A nine-year-old boy killed by a family friend’s dog has been named – as police revealed the youngster was alone in a caravan when he was attacked by the animal.
Frankie Macritchie was killed by a suspected bulldog-type breed at Tencreek Holiday Park in Looe, Cornwall, in the early hours of Saturday.
A 28-year-old woman who was arrested on suspicion of manslaughter and having a dog dangerously out of control has been released under investigation.
Detective Superintendent Mike West said Frankie, from Plymouth, had been on holiday at the park with a group of adults and the arrested woman was a family friend of the boy.
She was detained at a train station near Plymouth – more than 20 miles from Looe – around three hours after Frankie was attacked, police revealed.
The dog has been seized and remains in kennels.
Mr West said experts were working to determine if the animal is a banned breed before any decision is taken on whether it should be put down.
He also thanked members of the public and emergency service workers who tried to help Frankie “in deeply upsetting conditions”.
People at the holiday park ran towards the caravan after hearing “sounds of distress” and tried to give first aid, Mr West said.
“We believe that Frankie was alone in a caravan with the dog as he was attacked, whilst the adults that he was on holiday with were in an adjacent unit,” he added.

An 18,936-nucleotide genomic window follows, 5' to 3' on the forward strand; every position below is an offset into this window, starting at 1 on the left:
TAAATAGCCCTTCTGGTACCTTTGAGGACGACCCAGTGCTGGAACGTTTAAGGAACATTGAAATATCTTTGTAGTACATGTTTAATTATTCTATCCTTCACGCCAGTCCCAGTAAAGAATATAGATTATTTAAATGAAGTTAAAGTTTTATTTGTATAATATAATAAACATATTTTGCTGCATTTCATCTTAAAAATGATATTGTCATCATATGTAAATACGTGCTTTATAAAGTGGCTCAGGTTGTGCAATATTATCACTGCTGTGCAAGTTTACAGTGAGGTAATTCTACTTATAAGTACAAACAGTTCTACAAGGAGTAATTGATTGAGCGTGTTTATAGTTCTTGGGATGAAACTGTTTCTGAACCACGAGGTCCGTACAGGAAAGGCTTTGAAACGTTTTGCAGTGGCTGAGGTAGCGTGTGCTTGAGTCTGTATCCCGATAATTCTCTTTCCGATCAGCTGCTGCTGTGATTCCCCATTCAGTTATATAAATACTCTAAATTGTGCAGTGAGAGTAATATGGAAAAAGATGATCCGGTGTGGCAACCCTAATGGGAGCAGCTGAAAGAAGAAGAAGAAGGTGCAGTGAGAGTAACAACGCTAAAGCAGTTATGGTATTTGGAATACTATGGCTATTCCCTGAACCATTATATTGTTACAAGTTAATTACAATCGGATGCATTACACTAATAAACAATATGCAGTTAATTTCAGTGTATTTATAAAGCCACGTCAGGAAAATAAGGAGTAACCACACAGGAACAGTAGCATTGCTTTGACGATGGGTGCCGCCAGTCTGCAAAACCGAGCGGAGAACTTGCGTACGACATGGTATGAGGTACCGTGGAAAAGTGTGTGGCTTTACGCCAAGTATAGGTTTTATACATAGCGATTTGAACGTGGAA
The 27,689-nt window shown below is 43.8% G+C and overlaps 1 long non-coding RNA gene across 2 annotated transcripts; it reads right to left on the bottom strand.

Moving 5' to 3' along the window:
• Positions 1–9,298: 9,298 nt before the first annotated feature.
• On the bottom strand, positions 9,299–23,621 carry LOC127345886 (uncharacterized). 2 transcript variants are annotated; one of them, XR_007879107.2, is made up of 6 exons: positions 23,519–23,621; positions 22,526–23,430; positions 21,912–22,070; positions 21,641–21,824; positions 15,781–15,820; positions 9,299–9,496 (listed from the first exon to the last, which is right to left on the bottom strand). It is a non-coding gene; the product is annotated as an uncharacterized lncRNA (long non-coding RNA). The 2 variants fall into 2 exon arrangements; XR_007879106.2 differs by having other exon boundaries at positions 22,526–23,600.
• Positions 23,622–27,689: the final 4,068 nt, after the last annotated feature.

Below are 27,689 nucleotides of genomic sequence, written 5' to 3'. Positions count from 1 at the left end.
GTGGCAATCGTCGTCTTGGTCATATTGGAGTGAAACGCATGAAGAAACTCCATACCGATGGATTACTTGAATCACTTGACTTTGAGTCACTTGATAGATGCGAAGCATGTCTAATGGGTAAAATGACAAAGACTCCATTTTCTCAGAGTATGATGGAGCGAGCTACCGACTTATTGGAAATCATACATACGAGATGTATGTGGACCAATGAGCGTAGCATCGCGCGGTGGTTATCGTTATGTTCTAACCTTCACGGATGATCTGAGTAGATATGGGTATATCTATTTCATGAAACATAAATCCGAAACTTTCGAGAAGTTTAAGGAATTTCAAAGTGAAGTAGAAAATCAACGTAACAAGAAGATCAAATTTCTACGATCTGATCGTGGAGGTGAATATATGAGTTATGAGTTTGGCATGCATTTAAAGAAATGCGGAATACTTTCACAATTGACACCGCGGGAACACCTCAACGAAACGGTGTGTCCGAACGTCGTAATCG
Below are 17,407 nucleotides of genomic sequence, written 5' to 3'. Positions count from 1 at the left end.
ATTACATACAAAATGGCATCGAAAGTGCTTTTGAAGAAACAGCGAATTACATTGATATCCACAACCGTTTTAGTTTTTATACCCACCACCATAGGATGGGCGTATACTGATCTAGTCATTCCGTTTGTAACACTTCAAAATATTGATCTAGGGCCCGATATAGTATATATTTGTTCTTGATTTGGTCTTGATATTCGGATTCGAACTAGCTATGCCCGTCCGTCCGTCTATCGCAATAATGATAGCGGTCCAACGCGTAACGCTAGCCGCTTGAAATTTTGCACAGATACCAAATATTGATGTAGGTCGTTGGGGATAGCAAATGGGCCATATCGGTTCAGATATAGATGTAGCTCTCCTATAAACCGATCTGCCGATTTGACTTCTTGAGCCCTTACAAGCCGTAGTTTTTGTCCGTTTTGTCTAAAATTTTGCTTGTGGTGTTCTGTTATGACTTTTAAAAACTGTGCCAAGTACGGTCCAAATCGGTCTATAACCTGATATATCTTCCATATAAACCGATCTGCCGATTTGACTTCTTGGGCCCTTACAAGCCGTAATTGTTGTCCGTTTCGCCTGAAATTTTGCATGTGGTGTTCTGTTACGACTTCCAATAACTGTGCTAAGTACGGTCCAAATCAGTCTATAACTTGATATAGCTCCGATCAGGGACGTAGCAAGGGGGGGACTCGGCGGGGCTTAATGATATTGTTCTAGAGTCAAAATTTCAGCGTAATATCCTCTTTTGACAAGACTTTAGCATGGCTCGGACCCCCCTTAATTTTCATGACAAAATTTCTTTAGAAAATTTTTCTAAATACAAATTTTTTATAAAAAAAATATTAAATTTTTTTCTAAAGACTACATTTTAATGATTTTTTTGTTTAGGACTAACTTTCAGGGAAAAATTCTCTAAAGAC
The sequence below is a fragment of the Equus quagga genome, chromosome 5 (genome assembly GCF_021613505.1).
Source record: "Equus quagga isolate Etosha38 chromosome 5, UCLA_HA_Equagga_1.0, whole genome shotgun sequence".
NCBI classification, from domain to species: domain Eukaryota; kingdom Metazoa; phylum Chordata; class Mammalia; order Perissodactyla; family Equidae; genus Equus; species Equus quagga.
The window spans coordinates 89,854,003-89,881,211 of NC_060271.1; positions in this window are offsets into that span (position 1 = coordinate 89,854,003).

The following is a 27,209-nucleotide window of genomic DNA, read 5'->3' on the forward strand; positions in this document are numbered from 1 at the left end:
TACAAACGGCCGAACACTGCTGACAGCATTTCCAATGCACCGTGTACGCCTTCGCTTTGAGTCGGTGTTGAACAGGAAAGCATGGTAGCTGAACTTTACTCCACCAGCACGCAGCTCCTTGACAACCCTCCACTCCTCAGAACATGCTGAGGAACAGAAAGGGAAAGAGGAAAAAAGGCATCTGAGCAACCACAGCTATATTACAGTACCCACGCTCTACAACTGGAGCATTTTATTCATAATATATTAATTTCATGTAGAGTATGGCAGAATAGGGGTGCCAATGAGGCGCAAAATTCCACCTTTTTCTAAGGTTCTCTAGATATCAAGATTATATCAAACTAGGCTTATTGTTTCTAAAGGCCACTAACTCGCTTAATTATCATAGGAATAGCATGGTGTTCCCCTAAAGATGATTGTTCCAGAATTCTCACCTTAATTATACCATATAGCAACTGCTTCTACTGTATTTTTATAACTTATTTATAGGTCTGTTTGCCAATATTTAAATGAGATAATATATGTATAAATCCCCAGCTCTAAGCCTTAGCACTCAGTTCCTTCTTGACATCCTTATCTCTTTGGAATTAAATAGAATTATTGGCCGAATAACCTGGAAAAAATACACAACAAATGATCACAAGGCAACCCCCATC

“These two groups of people were all known to each other and all from the Plymouth area.
“This is a desperately sad event which has seen a nine-year-old boy lose his life whilst on holiday.”
Emergency services tried to save Frankie after finding him unresponsive inside a caravan at the venue just before 5am, but he died at the scene.
Management at the holiday park, located on the Cornish coast, offered their “deepest sympathies” to Frankie’s family.
“Tencreek Holiday Park staff are to be commended in the way they have dealt with a very distressing incident,” the firm said in a statement.
“Tencreek Holiday Park management continues to help police with their enquiries. The park will remain open offering normal service.”
Holidaymakers rent out static caravans at the park, which also has pitches for tents and motorhomes, and facilities include an indoor swimming pool, sports pitch, kids’ club and a restaurant.
Malcolm Bell, from Visit Cornwall, said the attack was not reflective of holidaying in the county.
“It’s obviously a tragedy and your heart goes out to the family and all those affected,” he said.
“Unfortunately we do have these dog incidents across the whole of the country, unfortunately too frequently, and it’s just happened to be in Cornwall this time.”